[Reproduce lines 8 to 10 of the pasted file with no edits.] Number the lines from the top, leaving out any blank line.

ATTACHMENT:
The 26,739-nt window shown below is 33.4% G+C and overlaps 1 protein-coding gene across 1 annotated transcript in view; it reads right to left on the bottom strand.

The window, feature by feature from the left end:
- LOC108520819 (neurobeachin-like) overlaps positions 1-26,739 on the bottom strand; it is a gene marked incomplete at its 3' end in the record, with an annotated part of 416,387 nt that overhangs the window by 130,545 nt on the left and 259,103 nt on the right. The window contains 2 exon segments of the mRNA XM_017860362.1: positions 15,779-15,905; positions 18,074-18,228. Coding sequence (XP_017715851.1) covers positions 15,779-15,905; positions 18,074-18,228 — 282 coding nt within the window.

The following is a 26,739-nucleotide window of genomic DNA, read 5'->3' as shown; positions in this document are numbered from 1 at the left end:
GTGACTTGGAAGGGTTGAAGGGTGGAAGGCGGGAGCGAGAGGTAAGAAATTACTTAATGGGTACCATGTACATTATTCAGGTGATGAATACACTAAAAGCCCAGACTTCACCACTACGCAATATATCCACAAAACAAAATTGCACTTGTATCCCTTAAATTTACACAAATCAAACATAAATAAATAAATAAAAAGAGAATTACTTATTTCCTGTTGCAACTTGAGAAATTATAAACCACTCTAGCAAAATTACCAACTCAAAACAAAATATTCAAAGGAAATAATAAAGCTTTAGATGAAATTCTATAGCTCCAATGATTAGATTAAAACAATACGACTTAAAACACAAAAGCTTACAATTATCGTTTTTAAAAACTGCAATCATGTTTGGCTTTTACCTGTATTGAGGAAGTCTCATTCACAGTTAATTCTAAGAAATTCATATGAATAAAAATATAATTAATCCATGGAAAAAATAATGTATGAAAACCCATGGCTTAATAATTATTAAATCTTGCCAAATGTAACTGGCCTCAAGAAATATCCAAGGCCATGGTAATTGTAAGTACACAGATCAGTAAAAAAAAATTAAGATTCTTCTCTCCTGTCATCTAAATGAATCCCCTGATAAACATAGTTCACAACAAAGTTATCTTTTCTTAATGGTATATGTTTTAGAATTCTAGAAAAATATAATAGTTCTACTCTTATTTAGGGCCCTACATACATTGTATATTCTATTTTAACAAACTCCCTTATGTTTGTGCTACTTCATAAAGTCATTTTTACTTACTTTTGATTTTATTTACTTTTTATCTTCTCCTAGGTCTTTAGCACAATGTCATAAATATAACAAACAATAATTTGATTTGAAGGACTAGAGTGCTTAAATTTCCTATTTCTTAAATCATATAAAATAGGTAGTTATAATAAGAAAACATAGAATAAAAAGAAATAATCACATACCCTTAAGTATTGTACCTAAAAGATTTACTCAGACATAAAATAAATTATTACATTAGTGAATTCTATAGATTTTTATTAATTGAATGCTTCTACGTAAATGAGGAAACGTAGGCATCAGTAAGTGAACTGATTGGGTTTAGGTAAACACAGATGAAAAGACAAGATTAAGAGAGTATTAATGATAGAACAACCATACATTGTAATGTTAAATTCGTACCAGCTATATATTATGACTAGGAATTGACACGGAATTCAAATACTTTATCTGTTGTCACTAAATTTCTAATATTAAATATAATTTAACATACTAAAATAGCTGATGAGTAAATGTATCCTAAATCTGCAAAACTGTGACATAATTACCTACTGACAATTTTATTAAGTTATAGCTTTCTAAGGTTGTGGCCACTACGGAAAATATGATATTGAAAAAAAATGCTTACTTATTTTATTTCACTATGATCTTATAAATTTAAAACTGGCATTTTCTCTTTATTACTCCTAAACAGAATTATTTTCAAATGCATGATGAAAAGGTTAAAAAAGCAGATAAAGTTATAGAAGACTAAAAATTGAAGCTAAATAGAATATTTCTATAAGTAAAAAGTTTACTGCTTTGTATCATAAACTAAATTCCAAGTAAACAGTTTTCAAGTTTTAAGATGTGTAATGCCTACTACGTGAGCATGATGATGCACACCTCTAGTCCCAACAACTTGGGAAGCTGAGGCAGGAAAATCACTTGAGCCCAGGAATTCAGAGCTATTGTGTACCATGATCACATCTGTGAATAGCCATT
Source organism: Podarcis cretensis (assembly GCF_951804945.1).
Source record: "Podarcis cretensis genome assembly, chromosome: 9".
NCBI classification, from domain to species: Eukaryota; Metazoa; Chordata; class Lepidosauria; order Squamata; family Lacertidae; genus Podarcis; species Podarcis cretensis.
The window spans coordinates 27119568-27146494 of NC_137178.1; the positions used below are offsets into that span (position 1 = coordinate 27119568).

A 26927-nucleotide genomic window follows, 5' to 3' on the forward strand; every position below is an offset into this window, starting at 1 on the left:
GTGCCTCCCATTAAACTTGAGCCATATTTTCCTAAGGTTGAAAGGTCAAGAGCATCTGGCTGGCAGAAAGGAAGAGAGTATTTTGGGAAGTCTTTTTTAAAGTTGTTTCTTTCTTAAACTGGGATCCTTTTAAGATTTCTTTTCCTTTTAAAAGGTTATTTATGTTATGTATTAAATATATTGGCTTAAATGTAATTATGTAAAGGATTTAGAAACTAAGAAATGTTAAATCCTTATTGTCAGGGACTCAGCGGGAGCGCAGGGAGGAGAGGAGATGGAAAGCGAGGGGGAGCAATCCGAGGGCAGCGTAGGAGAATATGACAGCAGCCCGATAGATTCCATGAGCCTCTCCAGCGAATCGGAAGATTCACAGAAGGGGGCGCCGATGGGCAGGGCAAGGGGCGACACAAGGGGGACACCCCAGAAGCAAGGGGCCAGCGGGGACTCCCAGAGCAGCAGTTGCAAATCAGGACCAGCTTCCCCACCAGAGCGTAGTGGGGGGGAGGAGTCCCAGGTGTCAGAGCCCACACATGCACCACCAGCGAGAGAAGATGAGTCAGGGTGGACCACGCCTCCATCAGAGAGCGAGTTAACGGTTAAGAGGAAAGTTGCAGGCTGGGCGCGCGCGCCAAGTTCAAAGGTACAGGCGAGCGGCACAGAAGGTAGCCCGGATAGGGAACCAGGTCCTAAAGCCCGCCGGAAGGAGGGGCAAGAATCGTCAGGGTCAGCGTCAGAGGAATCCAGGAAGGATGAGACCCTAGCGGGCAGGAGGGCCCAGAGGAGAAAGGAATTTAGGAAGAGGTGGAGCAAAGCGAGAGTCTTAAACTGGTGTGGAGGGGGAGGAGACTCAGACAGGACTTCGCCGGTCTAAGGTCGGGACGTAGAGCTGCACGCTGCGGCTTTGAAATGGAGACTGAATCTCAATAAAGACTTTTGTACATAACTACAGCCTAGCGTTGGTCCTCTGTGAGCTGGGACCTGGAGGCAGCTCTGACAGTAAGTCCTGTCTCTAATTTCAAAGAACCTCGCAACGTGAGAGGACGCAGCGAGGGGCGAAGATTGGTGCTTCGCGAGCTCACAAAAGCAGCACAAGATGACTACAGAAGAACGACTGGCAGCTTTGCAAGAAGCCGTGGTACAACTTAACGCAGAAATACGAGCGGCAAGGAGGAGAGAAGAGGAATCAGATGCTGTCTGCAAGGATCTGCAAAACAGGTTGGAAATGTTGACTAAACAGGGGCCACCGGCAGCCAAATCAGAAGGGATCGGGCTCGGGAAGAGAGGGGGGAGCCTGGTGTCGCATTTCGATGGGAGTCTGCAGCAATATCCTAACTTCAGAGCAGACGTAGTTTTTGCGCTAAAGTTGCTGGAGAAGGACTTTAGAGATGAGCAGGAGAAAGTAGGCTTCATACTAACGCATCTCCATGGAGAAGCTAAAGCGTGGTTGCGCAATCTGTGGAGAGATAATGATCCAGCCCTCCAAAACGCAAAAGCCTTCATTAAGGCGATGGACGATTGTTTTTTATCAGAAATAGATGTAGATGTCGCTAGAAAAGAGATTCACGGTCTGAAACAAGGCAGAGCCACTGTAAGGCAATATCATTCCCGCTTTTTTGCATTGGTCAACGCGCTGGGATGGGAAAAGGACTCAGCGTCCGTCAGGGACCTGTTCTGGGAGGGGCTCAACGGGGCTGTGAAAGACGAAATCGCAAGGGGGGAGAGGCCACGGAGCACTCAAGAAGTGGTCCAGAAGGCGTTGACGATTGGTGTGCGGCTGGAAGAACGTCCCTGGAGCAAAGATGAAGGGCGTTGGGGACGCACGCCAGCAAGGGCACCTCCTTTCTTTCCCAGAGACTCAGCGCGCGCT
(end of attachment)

NCBI classification, from domain to species: Eukaryota; Metazoa; Chordata; class Lepidosauria; order Squamata; family Lacertidae; genus Podarcis; species Podarcis cretensis.
The window spans coordinates 27119568-27146494 of NC_137178.1; the positions used below are offsets into that span (position 1 = coordinate 27119568).

A 26927-nucleotide genomic window follows, 5' to 3' on the forward strand; every position below is an offset into this window, starting at 1 on the left: